‘The Great Beauty’ MOVIE REVIEW: A Wondrous Work of Cinematic Art


The Great Beauty

Much has already been said about director Paolo Sorrentino’s similarities to Federico Fellini. While it’s true that one may find comparisons with Fellini’s films, specifically La Dolce Vita, The Great Beauty is a work of art painted on its own wondrous canvas, the comparisons merely complementing the spectacle that Sorrentino delivers.

The film opens with a quote from Céline’s Journey to the End of the Night: “To travel is very useful, it makes the imagination work, the rest is just delusion and pain. Our journey is entirely imaginary, which is its strength.” Then, in a picturesque Rome, we witness a tourist collapse. A choir sings. Suddenly, we are thrust into a Eurotrash party; an extended sequence of writhing bodies and club beats. In this age of cinema, The Great Beauty is a rare beast, grabbing you firmly with artistic hands before you even know it.

The party is in celebration of Jep Gambardella’s 65th birthday. Jep is a respected journalist, who has never been able to top the acclaim that his only novel brought him in his twenties. He is a playboy of sorts, who embraces the eccentric lifestyle of excess and superficial elegance. After Jep hears of a past lover’s death, he embarks on a journey to find the ever-fleeting “beauty” that he is missing, the meaning of life if you will. Jep traverses Rome, conversing with all sorts of eccentric characters and remembering key events from his past, all the while conveying a charming cynicism that speaks equally about his beloved city as it does himself.

The “plot” itself arguably takes a backseat in Sorrentino’s opus. The Great Beauty is a film throbbing with depth and beauty. Love, beauty (both physical and spiritual), religion, materialism, commercialism and vanity, these are but some of the topics analyzed in a film chockablock with metaphors and ruminations. You’ll be enraptured as a nude woman runs head-first into a wall in the name of “art”, a young girl emotionally paints as adults look on, a 103-year-old nun says her first words in a group discussion. Moments are truly bizarre and surreal, but they are always important and layered.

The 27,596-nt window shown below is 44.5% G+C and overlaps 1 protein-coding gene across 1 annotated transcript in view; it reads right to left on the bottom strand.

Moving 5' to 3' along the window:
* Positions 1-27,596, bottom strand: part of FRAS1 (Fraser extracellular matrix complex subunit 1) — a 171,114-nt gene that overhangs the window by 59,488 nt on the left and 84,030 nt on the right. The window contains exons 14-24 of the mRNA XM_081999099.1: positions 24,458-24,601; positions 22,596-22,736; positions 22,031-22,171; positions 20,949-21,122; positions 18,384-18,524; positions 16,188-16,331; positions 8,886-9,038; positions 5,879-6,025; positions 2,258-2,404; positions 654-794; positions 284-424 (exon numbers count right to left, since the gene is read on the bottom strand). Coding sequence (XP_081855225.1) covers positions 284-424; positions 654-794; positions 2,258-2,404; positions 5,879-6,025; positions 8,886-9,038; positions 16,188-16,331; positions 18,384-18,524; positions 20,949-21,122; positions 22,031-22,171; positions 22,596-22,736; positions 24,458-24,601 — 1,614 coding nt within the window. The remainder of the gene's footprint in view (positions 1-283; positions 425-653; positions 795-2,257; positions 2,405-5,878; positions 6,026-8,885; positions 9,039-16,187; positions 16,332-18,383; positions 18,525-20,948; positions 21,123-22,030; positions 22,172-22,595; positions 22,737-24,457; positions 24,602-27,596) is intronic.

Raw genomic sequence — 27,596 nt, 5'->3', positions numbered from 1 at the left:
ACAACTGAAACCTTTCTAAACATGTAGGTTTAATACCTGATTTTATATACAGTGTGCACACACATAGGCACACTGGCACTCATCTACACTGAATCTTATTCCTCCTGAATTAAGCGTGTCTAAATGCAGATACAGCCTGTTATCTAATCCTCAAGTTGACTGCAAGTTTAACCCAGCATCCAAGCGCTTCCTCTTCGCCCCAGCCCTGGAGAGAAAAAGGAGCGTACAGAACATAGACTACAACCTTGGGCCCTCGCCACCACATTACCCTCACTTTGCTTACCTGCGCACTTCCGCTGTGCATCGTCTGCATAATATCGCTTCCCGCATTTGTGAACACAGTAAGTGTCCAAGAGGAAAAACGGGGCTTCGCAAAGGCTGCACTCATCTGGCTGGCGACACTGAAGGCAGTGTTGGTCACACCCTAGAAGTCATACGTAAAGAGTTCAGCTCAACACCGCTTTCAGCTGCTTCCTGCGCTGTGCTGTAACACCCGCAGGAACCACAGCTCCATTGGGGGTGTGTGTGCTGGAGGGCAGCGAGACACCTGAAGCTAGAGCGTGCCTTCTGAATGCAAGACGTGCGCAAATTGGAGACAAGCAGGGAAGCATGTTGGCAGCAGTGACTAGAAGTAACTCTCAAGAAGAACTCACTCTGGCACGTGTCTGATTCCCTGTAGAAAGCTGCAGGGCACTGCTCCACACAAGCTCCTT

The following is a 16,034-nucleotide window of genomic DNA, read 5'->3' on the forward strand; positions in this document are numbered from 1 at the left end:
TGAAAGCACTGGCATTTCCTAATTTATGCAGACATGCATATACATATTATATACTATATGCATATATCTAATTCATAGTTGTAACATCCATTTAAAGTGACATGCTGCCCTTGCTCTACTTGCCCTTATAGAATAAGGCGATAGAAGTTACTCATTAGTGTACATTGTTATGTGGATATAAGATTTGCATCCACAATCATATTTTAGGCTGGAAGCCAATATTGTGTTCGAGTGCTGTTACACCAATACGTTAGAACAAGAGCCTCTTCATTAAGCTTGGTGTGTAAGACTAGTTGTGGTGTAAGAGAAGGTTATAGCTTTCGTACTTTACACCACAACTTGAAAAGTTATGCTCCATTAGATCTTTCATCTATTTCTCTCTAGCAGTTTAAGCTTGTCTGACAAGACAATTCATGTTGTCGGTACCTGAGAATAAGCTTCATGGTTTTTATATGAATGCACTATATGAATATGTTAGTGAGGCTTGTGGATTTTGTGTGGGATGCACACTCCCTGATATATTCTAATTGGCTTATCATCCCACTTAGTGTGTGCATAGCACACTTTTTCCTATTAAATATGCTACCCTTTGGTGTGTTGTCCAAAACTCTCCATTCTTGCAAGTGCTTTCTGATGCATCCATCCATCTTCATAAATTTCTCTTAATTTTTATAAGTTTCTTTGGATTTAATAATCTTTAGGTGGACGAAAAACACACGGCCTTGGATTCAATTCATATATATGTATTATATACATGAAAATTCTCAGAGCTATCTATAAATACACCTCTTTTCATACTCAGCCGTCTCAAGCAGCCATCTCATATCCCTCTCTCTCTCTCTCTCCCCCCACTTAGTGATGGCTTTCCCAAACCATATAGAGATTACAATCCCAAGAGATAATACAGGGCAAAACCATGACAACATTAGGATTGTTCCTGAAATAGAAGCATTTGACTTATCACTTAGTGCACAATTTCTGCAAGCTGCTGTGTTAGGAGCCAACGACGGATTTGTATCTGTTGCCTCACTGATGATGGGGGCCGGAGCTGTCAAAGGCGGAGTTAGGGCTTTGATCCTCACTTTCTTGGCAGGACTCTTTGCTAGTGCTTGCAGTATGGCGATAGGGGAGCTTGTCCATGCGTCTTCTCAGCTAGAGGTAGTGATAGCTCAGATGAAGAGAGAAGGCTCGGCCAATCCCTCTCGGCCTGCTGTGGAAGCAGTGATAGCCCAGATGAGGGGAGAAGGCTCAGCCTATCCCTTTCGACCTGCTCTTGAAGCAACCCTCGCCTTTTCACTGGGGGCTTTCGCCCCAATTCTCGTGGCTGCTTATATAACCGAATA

Sorrentino-regular Toni Servillo delivers a truly wonderful performance here. He perfectly encapsulates the spirit of Sorrentino’s musings by bringing a man who is as seemingly confident as he is frustrated by his own inadequacies. “I didn’t just want to live the high life,” Jep says at one point. “I wanted to become its king.” He is a man imprisoned by his own selfish wants, looking for an escape that he envisions as meaning. A great performance that brings depth and comedic touches in equal measure.

Ultimately, The Great Beauty can be seen as a film about Rome. A movie that, not unlike Fellini’s La Dolce Vida, works as a study of the great Italian capital, a city known for its cultural and artistic significance, which Sorrentino analyzes with a tangible sense of love and hate.

These are but the interpretations of one viewer, who was downright captivated from the first moments. Others may find their own interpretations, culminating in different experiences. What is certain is the care and attention to detail that has gone into every sequence and every poetic moment of dialogue. A funny, haunting, sad, sumptuous and enlightening experience that serves as a breath of fresh air into the symbolic lungs of cinema.